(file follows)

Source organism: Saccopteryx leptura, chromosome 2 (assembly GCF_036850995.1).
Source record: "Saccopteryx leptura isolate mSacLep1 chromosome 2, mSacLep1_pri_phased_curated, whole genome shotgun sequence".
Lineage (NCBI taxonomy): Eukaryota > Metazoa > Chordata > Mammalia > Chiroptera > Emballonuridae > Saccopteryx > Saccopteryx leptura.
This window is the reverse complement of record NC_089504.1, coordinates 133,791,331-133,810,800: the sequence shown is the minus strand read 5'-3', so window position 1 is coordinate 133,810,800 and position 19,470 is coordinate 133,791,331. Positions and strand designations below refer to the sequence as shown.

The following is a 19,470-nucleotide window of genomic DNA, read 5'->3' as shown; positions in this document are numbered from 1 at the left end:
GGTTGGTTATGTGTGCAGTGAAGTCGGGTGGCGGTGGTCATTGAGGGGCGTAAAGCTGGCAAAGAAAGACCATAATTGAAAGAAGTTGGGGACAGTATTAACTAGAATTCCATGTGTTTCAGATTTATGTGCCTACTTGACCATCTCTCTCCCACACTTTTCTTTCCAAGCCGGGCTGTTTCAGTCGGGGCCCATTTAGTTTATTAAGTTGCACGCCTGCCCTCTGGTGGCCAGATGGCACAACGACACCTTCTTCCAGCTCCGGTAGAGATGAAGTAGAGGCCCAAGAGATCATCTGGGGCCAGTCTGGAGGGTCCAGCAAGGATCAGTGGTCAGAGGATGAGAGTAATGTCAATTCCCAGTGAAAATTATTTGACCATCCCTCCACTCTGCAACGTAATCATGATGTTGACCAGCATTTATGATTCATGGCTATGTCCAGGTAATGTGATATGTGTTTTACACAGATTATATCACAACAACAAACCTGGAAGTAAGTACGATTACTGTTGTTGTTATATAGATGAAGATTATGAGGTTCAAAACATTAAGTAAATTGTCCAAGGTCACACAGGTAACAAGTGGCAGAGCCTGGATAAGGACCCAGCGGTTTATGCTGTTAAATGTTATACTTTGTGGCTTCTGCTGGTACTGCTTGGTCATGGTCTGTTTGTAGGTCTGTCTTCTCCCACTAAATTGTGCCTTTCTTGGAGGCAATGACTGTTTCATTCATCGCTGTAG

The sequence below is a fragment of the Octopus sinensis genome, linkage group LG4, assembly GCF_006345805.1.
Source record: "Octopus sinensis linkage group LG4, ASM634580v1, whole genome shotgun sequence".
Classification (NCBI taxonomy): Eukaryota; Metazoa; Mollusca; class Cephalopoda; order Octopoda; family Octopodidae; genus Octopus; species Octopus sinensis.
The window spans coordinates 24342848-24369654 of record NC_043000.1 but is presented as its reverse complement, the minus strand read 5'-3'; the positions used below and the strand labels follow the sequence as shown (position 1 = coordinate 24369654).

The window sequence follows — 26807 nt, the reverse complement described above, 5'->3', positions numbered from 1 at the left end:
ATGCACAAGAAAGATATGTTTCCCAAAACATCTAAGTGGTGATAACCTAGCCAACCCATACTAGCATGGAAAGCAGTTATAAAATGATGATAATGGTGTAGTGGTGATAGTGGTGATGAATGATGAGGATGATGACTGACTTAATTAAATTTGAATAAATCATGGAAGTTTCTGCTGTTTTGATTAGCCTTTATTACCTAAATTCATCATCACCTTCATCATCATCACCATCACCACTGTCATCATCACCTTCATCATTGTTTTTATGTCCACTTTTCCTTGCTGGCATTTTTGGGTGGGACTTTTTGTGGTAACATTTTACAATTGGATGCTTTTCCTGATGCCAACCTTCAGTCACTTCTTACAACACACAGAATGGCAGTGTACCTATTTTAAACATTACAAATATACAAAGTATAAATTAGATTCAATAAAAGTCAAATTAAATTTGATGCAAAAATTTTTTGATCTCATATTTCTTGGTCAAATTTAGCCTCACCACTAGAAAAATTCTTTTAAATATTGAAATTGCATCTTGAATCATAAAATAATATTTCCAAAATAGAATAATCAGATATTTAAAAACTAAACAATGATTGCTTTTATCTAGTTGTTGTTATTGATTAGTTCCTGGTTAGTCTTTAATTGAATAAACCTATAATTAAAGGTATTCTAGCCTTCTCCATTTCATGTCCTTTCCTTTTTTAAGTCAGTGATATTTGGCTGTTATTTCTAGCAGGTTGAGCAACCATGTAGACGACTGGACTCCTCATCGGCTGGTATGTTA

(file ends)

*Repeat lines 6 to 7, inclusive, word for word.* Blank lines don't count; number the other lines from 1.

GGTTGGTTATGTGTGCAGTGAAGTCGGGTGGCGGTGGTCATTGAGGGGCGTAAAGCTGGCAAAGAAAGACCATAATTGAAAGAAGTTGGGGACAGTATTAACTAGAATTCCATGTGTTTCAGATTTATGTGCCTACTTGACCATCTCTCTCCCACACTTTTCTTTCCAAGCCGGGCTGTTTCAGTCGGGGCCCATTTAGTTTATTAAGTTGCACGCCTGCCCTCTGGTGGCCAGATGGCACAACGACACCTTCTTCCAGCTCCGGTAGAGATGAAGTAGAGGCCCAAGAGATCATCTGGGGCCAGTCTGGAGGGTCCAGCAAGGATCAGTGGTCAGAGGATGAGAGTAATGTCAATTCCCAGTGAAAATTATTTGACCATCCCTCCACTCTGCAACGTAATCATGATGTTGACCAGCATTTATGATTCATGGCTATGTCCAGGTAATGTGATATGTGTTTTACACAGATTATATCACAACAACAAACCTGGAAGTAAGTACGATTACTGTTGTTGTTATATAGATGAAGATTATGAGGTTCAAAACATTAAGTAAATTGTCCAAGGTCACACAGGTAACAAGTGGCAGAGCCTGGATAAGGACCCAGCGGTTTATGCTGTTAAATGTTATACTTTGTGGCTTCTGCTGGTACTGCTTGGTCATGGTCTGTTTGTAGGTCTGTCTTCTCCCACTAAATTGTGCCTTTCTTGGAGGCAATGACTGTTTCATTCATCGCTGTAG

The sequence below is a fragment of the Octopus sinensis genome, linkage group LG4, assembly GCF_006345805.1.